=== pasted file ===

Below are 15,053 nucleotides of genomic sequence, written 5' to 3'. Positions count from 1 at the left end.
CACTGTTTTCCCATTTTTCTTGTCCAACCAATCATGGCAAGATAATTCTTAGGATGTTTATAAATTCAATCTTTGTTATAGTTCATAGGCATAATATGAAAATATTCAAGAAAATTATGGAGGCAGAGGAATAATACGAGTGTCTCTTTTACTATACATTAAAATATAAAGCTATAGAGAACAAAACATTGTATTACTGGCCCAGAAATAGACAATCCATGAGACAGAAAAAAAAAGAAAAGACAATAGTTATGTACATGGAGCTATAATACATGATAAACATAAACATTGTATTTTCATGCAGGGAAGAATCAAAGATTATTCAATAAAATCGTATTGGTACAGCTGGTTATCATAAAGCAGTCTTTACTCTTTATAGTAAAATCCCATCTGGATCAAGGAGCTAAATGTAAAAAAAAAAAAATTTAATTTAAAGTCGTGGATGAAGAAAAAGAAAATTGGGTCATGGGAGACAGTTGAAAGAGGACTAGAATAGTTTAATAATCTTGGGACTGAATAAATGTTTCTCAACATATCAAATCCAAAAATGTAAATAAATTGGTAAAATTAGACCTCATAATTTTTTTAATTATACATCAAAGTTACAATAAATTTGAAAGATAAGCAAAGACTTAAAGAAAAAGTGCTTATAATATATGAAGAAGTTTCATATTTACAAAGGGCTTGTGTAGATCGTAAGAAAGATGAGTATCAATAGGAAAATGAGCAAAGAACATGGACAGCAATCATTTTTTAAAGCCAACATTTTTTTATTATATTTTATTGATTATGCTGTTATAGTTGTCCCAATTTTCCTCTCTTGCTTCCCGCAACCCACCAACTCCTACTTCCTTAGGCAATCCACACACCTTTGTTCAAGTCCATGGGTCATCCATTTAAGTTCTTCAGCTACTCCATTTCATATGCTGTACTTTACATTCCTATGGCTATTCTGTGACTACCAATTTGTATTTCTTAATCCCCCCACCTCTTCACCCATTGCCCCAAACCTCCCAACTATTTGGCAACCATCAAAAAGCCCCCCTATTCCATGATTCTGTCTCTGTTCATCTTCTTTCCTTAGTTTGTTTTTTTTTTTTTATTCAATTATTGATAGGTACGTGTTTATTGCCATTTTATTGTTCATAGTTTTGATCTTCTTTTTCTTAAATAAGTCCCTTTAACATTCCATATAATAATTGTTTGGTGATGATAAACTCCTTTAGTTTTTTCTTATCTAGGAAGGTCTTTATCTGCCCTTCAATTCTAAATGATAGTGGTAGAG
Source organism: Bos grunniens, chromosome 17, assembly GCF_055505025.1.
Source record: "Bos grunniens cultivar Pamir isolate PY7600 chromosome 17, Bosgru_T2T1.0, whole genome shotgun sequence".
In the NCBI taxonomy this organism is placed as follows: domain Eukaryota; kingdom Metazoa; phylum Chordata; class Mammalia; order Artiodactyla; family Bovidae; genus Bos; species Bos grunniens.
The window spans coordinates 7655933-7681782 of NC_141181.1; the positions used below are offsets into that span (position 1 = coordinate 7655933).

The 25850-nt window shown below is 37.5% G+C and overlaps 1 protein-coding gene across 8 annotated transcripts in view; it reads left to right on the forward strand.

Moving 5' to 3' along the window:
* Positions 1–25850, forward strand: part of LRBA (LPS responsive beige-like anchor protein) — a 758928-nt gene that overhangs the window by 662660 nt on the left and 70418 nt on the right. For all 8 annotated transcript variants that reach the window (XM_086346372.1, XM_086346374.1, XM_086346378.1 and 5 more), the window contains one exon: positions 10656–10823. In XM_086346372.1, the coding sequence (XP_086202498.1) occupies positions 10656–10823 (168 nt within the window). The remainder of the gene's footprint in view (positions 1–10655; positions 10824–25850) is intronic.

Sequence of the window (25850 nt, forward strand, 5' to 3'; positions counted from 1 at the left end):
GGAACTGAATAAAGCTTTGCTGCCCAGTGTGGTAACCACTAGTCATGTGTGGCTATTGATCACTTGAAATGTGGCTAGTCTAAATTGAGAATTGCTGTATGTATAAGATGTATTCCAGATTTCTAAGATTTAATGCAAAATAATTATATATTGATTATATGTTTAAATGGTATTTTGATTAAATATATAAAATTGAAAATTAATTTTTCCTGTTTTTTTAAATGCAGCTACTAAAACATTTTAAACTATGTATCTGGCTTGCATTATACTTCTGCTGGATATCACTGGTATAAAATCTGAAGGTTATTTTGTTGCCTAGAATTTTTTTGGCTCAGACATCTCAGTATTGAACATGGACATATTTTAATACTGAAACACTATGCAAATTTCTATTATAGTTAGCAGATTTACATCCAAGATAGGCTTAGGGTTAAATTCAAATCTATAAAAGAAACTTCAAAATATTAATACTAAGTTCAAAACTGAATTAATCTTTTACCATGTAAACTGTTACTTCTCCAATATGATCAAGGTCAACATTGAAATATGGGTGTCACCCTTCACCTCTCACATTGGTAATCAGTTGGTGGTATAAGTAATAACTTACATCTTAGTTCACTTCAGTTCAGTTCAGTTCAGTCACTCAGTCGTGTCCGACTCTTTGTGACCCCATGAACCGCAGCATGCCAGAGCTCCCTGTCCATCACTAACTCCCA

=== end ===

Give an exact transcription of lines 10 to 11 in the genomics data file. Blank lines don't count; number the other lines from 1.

Sequence of the window (25850 nt, forward strand, 5' to 3'; positions counted from 1 at the left end):
GGAACTGAATAAAGCTTTGCTGCCCAGTGTGGTAACCACTAGTCATGTGTGGCTATTGATCACTTGAAATGTGGCTAGTCTAAATTGAGAATTGCTGTATGTATAAGATGTATTCCAGATTTCTAAGATTTAATGCAAAATAATTATATATTGATTATATGTTTAAATGGTATTTTGATTAAATATATAAAATTGAAAATTAATTTTTCCTGTTTTTTTAAATGCAGCTACTAAAACATTTTAAACTATGTATCTGGCTTGCATTATACTTCTGCTGGATATCACTGGTATAAAATCTGAAGGTTATTTTGTTGCCTAGAATTTTTTTGGCTCAGACATCTCAGTATTGAACATGGACATATTTTAATACTGAAACACTATGCAAATTTCTATTATAGTTAGCAGATTTACATCCAAGATAGGCTTAGGGTTAAATTCAAATCTATAAAAGAAACTTCAAAATATTAATACTAAGTTCAAAACTGAATTAATCTTTTACCATGTAAACTGTTACTTCTCCAATATGATCAAGGTCAACATTGAAATATGGGTGTCACCCTTCACCTCTCACATTGGTAATCAGTTGGTGGTATAAGTAATAACTTACATCTTAGTTCACTTCAGTTCAGTTCAGTTCAGTCACTCAGTCGTGTCCGACTCTTTGTGACCCCATGAACCGCAGCATGCCAGAGCTCCCTGTCCATCACTAACTCCCA